"Not so big a chance," he replied, lowering his voice to a deep whisper. He wasn't worried about his prisoner overhearing them, but he didn't want any of his men to eavesdrop on their conversation.

"Krang didn't push this deep into the empire without a reason, and Kuttar Depths is the only decent target nearby. All I did was make it look more appealing." He glanced sidelong at her, his eyes questioning. "The Orcs are after magestone. Any idea why?"

"I know what the Guild could do with it. But Orcs?" Desmanda shrugged. "They might want it simply because we value it. And with a chaos mage involved, I'll stick to predicting that the sun will rise in the east, and that only if you give me strong odds."

He nodded, and the two of them paced along for several moments. Then he slowed enough that the three Utem Crossbowmen outdistanced the pair by several strides. The only other squad nearby was the Khamsin mercenaries he'd hired two months before, and they were whispering amongst themselves. "It would help if we had even a basic idea," he said. Raydan didn't like to press his magus, but Krang had escaped him too many times over the past several years for him to take any chances now.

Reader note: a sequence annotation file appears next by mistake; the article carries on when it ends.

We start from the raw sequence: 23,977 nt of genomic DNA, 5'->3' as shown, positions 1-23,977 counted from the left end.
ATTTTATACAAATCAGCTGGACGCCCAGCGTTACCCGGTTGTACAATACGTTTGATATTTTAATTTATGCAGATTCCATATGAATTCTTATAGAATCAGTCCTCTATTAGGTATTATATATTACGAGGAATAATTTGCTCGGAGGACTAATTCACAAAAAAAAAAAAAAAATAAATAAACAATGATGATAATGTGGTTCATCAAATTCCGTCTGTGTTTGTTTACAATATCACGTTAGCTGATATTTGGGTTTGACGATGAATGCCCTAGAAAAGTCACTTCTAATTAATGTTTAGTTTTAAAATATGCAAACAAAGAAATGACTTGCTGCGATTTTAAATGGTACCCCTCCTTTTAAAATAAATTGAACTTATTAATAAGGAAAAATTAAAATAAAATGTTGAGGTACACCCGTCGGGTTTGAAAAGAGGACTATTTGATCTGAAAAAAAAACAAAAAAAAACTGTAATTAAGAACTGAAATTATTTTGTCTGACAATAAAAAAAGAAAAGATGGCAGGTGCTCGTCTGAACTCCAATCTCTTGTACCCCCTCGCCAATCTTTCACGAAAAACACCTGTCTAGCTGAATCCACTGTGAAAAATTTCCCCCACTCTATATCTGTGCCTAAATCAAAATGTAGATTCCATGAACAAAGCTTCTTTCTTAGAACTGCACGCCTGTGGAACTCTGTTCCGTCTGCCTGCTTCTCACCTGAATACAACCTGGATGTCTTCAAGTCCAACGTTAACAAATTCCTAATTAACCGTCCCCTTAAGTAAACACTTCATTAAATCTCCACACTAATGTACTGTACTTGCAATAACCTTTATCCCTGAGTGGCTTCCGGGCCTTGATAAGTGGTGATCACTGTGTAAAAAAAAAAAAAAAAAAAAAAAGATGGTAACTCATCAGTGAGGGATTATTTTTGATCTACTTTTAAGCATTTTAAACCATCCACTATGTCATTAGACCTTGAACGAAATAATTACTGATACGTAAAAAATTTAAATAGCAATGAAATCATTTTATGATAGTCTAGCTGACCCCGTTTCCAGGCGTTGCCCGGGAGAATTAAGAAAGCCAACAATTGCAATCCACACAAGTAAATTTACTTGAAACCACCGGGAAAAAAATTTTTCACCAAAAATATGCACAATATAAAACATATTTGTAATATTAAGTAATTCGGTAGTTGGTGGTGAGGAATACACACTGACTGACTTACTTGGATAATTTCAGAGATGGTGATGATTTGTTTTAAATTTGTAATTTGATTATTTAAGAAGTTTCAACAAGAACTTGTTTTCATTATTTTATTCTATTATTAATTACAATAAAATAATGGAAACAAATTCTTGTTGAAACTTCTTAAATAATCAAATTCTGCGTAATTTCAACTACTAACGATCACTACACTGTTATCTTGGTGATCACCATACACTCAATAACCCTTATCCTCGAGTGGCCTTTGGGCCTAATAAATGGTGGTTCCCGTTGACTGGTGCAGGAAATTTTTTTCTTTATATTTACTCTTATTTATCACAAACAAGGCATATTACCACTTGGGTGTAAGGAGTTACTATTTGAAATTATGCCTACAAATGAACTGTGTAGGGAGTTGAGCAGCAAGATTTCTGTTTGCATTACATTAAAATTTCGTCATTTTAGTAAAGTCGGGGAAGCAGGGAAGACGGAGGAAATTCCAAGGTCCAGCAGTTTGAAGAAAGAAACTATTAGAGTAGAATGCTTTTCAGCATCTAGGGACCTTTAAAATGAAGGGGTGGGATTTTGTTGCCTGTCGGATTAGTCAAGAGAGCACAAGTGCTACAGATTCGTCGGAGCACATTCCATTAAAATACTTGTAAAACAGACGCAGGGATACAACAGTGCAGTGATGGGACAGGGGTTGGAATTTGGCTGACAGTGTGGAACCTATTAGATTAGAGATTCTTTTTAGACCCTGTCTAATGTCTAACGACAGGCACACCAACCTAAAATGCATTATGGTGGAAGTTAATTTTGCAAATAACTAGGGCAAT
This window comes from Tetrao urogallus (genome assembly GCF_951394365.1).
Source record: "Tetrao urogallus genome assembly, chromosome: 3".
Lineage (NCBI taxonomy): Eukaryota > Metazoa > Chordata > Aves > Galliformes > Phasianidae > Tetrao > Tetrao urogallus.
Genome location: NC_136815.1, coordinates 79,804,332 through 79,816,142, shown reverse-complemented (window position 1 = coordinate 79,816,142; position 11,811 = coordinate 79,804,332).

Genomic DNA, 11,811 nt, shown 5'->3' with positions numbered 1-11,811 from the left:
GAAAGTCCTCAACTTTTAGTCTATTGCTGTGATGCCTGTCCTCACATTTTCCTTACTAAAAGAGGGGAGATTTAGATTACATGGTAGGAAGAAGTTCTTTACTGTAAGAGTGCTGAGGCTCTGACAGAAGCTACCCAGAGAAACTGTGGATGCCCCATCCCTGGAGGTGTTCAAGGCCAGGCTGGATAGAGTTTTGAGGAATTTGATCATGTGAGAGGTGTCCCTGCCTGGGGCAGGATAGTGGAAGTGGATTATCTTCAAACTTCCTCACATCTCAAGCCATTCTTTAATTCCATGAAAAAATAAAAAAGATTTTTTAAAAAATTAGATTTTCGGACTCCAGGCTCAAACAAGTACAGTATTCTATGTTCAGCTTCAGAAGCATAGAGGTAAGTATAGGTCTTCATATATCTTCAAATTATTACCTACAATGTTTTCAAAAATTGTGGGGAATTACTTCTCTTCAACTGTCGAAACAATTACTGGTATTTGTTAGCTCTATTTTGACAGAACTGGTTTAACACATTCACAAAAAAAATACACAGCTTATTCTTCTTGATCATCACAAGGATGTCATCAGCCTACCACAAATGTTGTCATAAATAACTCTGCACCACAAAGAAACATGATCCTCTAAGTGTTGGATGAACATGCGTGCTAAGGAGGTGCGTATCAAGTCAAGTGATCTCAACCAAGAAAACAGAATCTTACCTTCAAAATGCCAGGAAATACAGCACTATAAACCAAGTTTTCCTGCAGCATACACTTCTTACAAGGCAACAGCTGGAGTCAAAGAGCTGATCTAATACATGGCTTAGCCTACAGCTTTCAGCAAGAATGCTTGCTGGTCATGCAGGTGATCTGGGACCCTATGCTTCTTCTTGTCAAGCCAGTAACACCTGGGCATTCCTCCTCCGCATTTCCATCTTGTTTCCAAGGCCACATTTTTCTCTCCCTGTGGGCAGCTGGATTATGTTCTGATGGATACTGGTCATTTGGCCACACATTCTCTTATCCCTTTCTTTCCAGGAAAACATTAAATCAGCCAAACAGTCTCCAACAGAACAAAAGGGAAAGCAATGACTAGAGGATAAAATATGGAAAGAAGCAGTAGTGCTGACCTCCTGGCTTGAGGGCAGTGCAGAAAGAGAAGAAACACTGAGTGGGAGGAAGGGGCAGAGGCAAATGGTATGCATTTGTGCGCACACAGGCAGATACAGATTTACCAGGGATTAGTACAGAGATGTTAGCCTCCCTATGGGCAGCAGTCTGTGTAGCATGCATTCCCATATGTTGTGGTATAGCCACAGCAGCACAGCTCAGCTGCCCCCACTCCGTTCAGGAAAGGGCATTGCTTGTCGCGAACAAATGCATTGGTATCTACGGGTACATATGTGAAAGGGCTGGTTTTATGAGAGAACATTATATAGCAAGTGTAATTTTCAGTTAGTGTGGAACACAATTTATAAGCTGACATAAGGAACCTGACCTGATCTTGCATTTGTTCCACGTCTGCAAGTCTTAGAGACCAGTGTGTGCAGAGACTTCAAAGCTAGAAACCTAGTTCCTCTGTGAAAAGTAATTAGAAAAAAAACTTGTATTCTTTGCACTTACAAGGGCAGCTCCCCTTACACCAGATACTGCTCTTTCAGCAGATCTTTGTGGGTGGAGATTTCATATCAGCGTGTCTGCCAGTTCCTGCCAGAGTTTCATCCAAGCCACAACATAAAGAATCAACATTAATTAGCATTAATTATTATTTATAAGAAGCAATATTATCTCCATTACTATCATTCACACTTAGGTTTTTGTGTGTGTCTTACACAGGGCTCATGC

"Lacking the wisdom of Tezla's avatar, it would only be guesswork," Desmanda replied. "You should have as good an idea as anyone. You're from Prieska." "And our dominion runs right up to the borderlands of the Fist, so of course we're experts on Orcs," Raydan scoffed. "We trade with them openly, too. And it's our fault that the Orcs ever established raiding parties inside the western reaches of the empire. We also eat with our fingers and bathe only once a month, if you want to believe all the tales."

"I never believed you traded with Orcs," she said, but then the demi-magus nodded at Raydan's young prisoner. "Although maybe I should start to wonder." The warlord frowned, shrugged, shook the rope leash. "The needs of the empire come first, Desmanda." His tone wasn't exactly congenial, and the conversation languished for several hundred paces.